It’s (still) All About the Fed

It’s (still) all about the Fed. Weak Chinese data, the refugee crisis in Europe, and the effect of Iranian oil on the already saturated energy market might be interesting topics, but no one cares. Well, they might care, but only inasmuch as these situations affect the Fed rate decision on Thursday. No matter what happens, there will be much gnashing of teeth and tearing of cloth… and probably a lot of volatility in the markets.

If the Fed bumps the overnight rate from its current range of 0.00% to 0.25% up to a solid 0.25%, then institutions using short-term leverage will have to pay a bit more for funds, and investors will earn a tad more in their money market and savings accounts. These small adjustments won’t tank the economy. We’re talking about raising the cost of borrowing by a mere quarter of a percent, after all. The psychological effect on the stock market, however, could be damaging.

Investors might see a bump in rates as the first of several, and therefore build in expectations of higher rates in the months and years to come. This would boost the U.S. dollar since people expect more yield here than in other economies. At the same time it would ding U.S. equities because a stronger dollar slows exports. My view is that even if the Fed raises rates on Thursday, the next hike would be well into 2016.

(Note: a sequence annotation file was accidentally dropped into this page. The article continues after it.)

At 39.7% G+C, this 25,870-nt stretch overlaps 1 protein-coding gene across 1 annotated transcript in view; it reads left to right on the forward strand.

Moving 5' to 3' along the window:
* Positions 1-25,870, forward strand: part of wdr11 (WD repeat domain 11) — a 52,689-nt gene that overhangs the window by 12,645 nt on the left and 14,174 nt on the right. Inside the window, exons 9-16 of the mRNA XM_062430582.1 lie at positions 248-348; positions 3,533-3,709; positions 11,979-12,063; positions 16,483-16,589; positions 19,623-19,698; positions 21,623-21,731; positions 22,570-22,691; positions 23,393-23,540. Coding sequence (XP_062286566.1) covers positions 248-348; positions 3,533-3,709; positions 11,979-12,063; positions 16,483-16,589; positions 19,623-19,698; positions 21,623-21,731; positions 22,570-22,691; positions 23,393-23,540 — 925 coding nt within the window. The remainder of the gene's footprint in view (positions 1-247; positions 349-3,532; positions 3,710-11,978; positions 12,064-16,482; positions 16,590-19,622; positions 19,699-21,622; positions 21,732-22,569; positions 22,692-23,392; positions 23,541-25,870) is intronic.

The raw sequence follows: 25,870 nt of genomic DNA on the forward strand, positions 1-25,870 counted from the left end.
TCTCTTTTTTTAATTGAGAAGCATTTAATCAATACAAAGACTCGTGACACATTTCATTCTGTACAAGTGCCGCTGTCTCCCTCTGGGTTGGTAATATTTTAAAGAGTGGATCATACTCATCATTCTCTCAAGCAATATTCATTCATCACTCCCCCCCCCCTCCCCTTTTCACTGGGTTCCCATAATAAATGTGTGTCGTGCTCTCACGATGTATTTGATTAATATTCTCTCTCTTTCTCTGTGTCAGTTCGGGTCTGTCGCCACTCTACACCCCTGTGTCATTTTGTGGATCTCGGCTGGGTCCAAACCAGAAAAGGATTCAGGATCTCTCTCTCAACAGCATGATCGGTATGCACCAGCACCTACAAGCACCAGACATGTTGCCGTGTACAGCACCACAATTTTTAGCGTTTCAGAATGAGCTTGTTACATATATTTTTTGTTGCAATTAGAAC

If the Fed leaves rates the same, then the U.S. dollar should sell off a bit. Equities might bounce, but the rate decision would be an acknowledgment of financial weakness around the world and possibly an admission that growth here at home is muted at best.

Either way, investors and analysts will have a lot to grumble about.

The interesting part to me is that the financial world seems intent on finding fault in either decision. That’s probably because we’re all on pins and needles about the state of the financial world. China, the Pacific Rim, emerging markets, developed nations – no matter where you look, there’s trouble ahead.

The latest market trends reflect this reality.

Michael Canet is a Registered Representative with TCM Securities, Inc. and can offer securities through TCM Securities, Inc., Member FINRA/SIPC.

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